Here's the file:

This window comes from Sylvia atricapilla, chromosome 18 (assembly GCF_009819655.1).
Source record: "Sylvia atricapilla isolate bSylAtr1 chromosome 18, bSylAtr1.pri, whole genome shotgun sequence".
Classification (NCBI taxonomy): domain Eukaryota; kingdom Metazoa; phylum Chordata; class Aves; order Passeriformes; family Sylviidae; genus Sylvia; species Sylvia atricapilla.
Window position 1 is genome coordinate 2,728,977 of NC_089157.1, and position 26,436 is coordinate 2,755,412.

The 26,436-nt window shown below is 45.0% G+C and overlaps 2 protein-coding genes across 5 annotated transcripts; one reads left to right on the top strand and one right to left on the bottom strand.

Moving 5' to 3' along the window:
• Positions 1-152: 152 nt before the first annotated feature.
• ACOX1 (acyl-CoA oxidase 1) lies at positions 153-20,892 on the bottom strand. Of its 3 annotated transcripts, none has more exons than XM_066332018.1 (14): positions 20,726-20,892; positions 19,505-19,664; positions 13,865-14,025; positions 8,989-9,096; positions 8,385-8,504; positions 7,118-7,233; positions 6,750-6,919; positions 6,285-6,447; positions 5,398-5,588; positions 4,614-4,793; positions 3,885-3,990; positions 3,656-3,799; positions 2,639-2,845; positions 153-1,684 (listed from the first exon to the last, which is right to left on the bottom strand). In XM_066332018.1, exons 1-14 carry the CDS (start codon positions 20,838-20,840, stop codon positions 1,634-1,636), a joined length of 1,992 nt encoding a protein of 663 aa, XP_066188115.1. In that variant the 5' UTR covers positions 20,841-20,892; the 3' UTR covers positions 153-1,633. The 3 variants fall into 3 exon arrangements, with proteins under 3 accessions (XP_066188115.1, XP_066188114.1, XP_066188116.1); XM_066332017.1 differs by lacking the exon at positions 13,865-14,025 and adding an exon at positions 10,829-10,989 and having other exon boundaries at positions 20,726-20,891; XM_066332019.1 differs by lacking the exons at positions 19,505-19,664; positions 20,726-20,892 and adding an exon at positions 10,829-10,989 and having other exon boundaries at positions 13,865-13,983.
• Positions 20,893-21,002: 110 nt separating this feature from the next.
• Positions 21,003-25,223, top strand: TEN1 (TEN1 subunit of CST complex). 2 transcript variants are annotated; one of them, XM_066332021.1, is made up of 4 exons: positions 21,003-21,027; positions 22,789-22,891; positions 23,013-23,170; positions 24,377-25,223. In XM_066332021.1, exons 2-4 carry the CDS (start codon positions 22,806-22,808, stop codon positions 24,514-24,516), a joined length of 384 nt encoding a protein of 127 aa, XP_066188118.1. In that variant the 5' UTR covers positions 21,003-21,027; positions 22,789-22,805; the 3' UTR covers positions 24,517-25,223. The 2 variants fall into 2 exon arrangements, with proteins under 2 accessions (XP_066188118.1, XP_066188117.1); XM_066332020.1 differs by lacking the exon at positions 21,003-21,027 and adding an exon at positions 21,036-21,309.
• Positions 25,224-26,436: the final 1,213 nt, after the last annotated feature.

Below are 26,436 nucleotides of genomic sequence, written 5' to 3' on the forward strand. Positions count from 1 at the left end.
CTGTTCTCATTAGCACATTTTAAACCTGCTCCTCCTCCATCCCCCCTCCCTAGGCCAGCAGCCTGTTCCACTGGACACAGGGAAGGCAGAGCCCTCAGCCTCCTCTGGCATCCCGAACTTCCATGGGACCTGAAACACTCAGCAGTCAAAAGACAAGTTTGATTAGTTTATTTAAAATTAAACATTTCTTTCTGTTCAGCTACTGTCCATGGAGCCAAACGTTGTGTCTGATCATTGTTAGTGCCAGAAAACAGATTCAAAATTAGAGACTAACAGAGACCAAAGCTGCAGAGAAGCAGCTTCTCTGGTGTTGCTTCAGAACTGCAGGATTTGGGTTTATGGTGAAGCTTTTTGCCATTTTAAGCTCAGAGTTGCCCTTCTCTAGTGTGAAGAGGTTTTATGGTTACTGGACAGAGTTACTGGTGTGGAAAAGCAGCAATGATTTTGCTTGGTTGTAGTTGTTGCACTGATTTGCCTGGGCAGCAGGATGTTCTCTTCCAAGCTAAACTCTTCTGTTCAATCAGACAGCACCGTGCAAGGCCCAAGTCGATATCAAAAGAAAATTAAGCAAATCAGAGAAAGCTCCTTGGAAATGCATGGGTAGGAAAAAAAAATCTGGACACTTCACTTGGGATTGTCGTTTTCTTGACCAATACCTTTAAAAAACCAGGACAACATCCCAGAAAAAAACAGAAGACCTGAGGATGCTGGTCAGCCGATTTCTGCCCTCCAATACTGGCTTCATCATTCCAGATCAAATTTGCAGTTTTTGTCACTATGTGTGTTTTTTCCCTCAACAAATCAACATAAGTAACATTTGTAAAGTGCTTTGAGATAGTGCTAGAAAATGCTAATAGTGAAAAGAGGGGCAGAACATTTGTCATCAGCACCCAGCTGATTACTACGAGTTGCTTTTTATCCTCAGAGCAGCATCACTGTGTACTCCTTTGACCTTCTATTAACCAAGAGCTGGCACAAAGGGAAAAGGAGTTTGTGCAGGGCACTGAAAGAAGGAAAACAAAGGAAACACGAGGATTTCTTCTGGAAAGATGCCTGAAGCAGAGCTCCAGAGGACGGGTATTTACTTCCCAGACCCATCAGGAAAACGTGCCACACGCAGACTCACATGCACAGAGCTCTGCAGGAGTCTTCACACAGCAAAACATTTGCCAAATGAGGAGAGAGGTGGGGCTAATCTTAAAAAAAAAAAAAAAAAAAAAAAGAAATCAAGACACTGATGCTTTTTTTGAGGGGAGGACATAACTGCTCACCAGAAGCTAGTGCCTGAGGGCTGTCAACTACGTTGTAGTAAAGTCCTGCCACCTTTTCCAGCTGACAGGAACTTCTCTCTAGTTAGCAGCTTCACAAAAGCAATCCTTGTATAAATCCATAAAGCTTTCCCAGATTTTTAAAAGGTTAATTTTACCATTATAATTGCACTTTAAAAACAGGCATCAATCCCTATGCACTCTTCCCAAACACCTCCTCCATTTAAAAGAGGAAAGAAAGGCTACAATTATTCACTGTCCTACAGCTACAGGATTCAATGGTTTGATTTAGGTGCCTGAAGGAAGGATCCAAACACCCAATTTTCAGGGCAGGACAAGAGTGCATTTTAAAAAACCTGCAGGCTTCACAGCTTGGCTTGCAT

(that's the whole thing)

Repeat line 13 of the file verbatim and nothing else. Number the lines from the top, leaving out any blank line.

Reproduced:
CTGTTCTCATTAGCACATTTTAAACCTGCTCCTCCTCCATCCCCCCTCCCTAGGCCAGCAGCCTGTTCCACTGGACACAGGGAAGGCAGAGCCCTCAGCCTCCTCTGGCATCCCGAACTTCCATGGGACCTGAAACACTCAGCAGTCAAAAGACAAGTTTGATTAGTTTATTTAAAATTAAACATTTCTTTCTGTTCAGCTACTGTCCATGGAGCCAAACGTTGTGTCTGATCATTGTTAGTGCCAGAAAACAGATTCAAAATTAGAGACTAACAGAGACCAAAGCTGCAGAGAAGCAGCTTCTCTGGTGTTGCTTCAGAACTGCAGGATTTGGGTTTATGGTGAAGCTTTTTGCCATTTTAAGCTCAGAGTTGCCCTTCTCTAGTGTGAAGAGGTTTTATGGTTACTGGACAGAGTTACTGGTGTGGAAAAGCAGCAATGATTTTGCTTGGTTGTAGTTGTTGCACTGATTTGCCTGGGCAGCAGGATGTTCTCTTCCAAGCTAAACTCTTCTGTTCAATCAGACAGCACCGTGCAAGGCCCAAGTCGATATCAAAAGAAAATTAAGCAAATCAGAGAAAGCTCCTTGGAAATGCATGGGTAGGAAAAAAAAATCTGGACACTTCACTTGGGATTGTCGTTTTCTTGACCAATACCTTTAAAAAACCAGGACAACATCCCAGAAAAAAACAGAAGACCTGAGGATGCTGGTCAGCCGATTTCTGCCCTCCAATACTGGCTTCATCATTCCAGATCAAATTTGCAGTTTTTGTCACTATGTGTGTTTTTTCCCTCAACAAATCAACATAAGTAACATTTGTAAAGTGCTTTGAGATAGTGCTAGAAAATGCTAATAGTGAAAAGAGGGGCAGAACATTTGTCATCAGCACCCAGCTGATTACTACGAGTTGCTTTTTATCCTCAGAGCAGCATCACTGTGTACTCCTTTGACCTTCTATTAACCAAGAGCTGGCACAAAGGGAAAAGGAGTTTGTGCAGGGCACTGAAAGAAGGAAAACAAAGGAAACACGAGGATTTCTTCTGGAAAGATGCCTGAAGCAGAGCTCCAGAGGACGGGTATTTACTTCCCAGACCCATCAGGAAAACGTGCCACACGCAGACTCACATGCACAGAGCTCTGCAGGAGTCTTCACACAGCAAAACATTTGCCAAATGAGGAGAGAGGTGGGGCTAATCTTAAAAAAAAAAAAAAAAAAAAAAAGAAATCAAGACACTGATGCTTTTTTTGAGGGGAGGACATAACTGCTCACCAGAAGCTAGTGCCTGAGGGCTGTCAACTACGTTGTAGTAAAGTCCTGCCACCTTTTCCAGCTGACAGGAACTTCTCTCTAGTTAGCAGCTTCACAAAAGCAATCCTTGTATAAATCCATAAAGCTTTCCCAGATTTTTAAAAGGTTAATTTTACCATTATAATTGCACTTTAAAAACAGGCATCAATCCCTATGCACTCTTCCCAAACACCTCCTCCATTTAAAAGAGGAAAGAAAGGCTACAATTATTCACTGTCCTACAGCTACAGGATTCAATGGTTTGATTTAGGTGCCTGAAGGAAGGATCCAAACACCCAATTTTCAGGGCAGGACAAGAGTGCATTTTAAAAAACCTGCAGGCTTCACAGCTTGGCTTGCAT